Earlier in the fourth quarter, there were a couple of other opportunities as Rooker drove UBC down to the Montreal 16-yard line, but was unable to connect for a touchdown on back-to-back plays.
First, his throw to Davenport at the goal line was a little behind the SFU transfer, then throwing under a full blitz, Cesare Rednour-Bruckman was unable to squeeze a pass through traffic in the end zone.
Flannery-Fleck, however, booted his third field goal of the day, this one from 24 yards out to pull within a touchdown at 16-9.
It wound up being the final scoring play of the game.
Despite the suffocating defence of the Carabins, UBC trailed by only field goal for the first 10 minutes of the third quarter.
Montreal quarterback and Hec Crighton Trophy award winner Jonathan Senecal capped a seven-play drive after his offensive line held the fort on second-and-goal, scrambling seven yards for a major score. Phillipe Boyer added the PAT for a 16-6 lead with 5:15 remaining in the third quarter.
Despite being out-gained in net yardage 220 to 137 in the opening half, the ‘Birds were right in the game, trailing 9-6 on the strength of a pair of field goals by Flannery-Fleck.
UBC first got on the board by capping a drive which began on its own 24-yard line with a 32-yard Flannery-Fleck field goal on its first possession of the second quarter.
After forcing a Carabins’ punt on the next series, a promising UBC drive was snuffed out when Montreal defensive lineman Gabrielle Maisonneuve was able to knock the ball loose from Knight two yards into Montreal territory.
UBC, however, managed one of its best defensive plays of the half, when Jaxon Ciraolo-Brown broke up what looked like a sure reception to fireplug receiver Carl Chabot.
A completion would have given the Carabins the ball at the UBC 38-yard line. Instead, Montreal elected to punt.
That set up a UBC drive which began at its own 33 and ended on Flannery-Fleck’s longest field goal of the season, a 41-yarder which he booted through the uprights to pull the Birds to within 9-6 with 52 seconds left in the half.
Earlier, the Carabin had pushed its lead to 9-0 with 2:43 left in the opening quarter when receiver Iraghi Muganda lined up in the backfield and took advantage of solid blocking up the middle, carrying 18 yards for the major. Phillipe Boyer added the point after.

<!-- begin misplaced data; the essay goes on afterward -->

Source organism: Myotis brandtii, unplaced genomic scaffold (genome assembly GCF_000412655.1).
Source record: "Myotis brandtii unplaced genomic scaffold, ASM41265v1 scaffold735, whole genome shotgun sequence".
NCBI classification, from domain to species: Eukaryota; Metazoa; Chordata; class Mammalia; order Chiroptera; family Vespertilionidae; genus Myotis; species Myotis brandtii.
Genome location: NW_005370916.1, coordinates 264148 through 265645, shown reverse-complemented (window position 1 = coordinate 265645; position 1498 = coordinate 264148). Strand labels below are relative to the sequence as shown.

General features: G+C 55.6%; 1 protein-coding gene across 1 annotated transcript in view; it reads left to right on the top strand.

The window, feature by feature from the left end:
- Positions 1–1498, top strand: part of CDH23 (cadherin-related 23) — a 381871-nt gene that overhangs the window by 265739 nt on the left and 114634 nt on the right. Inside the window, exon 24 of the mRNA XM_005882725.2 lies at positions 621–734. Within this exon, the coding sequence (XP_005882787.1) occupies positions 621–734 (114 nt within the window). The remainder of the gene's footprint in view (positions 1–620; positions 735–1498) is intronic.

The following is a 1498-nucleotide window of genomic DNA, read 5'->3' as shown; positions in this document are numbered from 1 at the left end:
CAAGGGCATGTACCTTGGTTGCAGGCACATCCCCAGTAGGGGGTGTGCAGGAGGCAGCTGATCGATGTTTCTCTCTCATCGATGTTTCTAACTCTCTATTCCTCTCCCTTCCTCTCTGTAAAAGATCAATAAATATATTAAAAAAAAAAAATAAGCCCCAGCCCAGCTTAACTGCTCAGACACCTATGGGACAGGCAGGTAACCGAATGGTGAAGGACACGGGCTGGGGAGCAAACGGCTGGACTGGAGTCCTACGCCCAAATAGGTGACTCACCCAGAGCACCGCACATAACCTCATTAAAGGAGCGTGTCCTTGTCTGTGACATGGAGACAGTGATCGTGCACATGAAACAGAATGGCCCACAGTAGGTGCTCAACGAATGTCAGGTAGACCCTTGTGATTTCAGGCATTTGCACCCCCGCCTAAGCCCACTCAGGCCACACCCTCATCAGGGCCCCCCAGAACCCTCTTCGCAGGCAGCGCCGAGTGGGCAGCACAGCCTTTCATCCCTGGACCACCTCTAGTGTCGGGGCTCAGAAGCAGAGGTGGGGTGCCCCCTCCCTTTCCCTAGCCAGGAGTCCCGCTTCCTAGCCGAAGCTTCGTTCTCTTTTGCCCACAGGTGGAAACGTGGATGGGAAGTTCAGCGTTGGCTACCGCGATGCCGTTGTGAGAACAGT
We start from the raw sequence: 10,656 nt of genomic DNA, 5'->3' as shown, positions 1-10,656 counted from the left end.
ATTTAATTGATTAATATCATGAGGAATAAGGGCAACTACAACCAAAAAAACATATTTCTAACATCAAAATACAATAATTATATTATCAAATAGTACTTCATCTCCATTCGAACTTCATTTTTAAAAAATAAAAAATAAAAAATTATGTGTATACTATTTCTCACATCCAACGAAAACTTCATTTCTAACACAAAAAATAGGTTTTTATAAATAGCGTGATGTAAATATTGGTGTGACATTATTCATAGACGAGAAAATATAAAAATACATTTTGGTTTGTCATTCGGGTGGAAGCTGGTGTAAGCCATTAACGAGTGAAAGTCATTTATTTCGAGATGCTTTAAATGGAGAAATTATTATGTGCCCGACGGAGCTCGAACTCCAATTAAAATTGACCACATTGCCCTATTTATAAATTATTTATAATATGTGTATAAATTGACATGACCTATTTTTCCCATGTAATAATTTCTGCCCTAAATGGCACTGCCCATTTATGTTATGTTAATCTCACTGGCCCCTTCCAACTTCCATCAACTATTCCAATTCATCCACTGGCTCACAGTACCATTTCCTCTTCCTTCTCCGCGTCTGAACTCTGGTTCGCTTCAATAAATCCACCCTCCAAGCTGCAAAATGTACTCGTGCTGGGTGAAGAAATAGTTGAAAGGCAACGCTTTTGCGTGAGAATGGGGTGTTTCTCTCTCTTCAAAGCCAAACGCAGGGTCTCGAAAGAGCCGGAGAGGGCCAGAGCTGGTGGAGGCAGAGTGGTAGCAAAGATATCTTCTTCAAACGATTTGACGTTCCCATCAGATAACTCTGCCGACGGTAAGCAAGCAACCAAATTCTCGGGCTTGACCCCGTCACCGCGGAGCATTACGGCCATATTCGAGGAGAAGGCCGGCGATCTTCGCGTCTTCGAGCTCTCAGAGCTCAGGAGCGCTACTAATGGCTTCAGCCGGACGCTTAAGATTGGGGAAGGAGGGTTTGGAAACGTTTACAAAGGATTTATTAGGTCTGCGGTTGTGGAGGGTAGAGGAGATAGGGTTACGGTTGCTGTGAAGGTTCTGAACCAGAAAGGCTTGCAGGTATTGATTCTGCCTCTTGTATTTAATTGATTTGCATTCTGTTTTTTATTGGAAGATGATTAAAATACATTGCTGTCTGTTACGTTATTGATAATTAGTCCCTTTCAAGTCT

The seven-play drive covered 75 yards and was salvaged midway through its march when Montreal recovered its own fumble after the ball was jarred loose from running back Brandon Gourgon by UBC middle linebacker Ryan Baker. Montreal took a 2-0 lead early when the ‘Birds conceded a safety midway through the first quarter.
The Birds opened the game with a pair of two-and-outs on offence, and as part of a slow start, were held without a first down until 1:24 remained in the opening quarter.
“I think every game is an experience and we got beat by a better team today,” said Nill, who was seeking the program’s fifth-ever national title, as well as the fourth of his own coaching career.
“We got beat by a better team and maybe the kids will learn that they have to be better, that they have to perform better,” Nill continued. “You have to be a little bigger, a little faster and a little stronger. They still played well. Montreal is just a tough team. We played tough, we just didn’t make the connections when we needed to.”
For the immediate future, there will be a collective hurt felt throughout the team.
“It’s going to take some time,” said Nill, “but once we’re able to do that, I think we’ll sit back and say it was quite a year.”